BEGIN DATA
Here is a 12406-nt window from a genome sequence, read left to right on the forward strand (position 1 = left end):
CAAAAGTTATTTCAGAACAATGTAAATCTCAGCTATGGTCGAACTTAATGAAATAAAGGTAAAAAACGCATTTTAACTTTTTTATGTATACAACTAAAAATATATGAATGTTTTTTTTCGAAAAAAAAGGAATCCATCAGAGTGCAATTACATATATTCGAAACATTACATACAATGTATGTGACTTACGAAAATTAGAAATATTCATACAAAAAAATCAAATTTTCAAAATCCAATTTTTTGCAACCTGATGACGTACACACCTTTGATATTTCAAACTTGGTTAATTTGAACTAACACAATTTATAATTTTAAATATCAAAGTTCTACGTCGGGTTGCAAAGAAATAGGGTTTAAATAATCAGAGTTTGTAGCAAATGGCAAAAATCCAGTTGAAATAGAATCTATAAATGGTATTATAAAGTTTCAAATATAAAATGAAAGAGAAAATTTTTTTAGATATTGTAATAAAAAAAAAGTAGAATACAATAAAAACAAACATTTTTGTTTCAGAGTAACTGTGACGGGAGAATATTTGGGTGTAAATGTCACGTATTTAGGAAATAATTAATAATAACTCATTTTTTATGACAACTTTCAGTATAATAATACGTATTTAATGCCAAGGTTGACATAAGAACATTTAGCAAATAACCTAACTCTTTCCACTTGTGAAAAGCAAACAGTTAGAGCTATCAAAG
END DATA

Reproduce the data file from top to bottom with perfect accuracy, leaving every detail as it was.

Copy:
Here is a 12406-nt window from a genome sequence, read left to right on the forward strand (position 1 = left end):
CAAAAGTTATTTCAGAACAATGTAAATCTCAGCTATGGTCGAACTTAATGAAATAAAGGTAAAAAACGCATTTTAACTTTTTTATGTATACAACTAAAAATATATGAATGTTTTTTTTCGAAAAAAAAGGAATCCATCAGAGTGCAATTACATATATTCGAAACATTACATACAATGTATGTGACTTACGAAAATTAGAAATATTCATACAAAAAAATCAAATTTTCAAAATCCAATTTTTTGCAACCTGATGACGTACACACCTTTGATATTTCAAACTTGGTTAATTTGAACTAACACAATTTATAATTTTAAATATCAAAGTTCTACGTCGGGTTGCAAAGAAATAGGGTTTAAATAATCAGAGTTTGTAGCAAATGGCAAAAATCCAGTTGAAATAGAATCTATAAATGGTATTATAAAGTTTCAAATATAAAATGAAAGAGAAAATTTTTTTAGATATTGTAATAAAAAAAAAGTAGAATACAATAAAAACAAACATTTTTGTTTCAGAGTAACTGTGACGGGAGAATATTTGGGTGTAAATGTCACGTATTTAGGAAATAATTAATAATAACTCATTTTTTATGACAACTTTCAGTATAATAATACGTATTTAATGCCAAGGTTGACATAAGAACATTTAGCAAATAACCTAACTCTTTCCACTTGTGAAAAGCAAACAGTTAGAGCTATCAAAG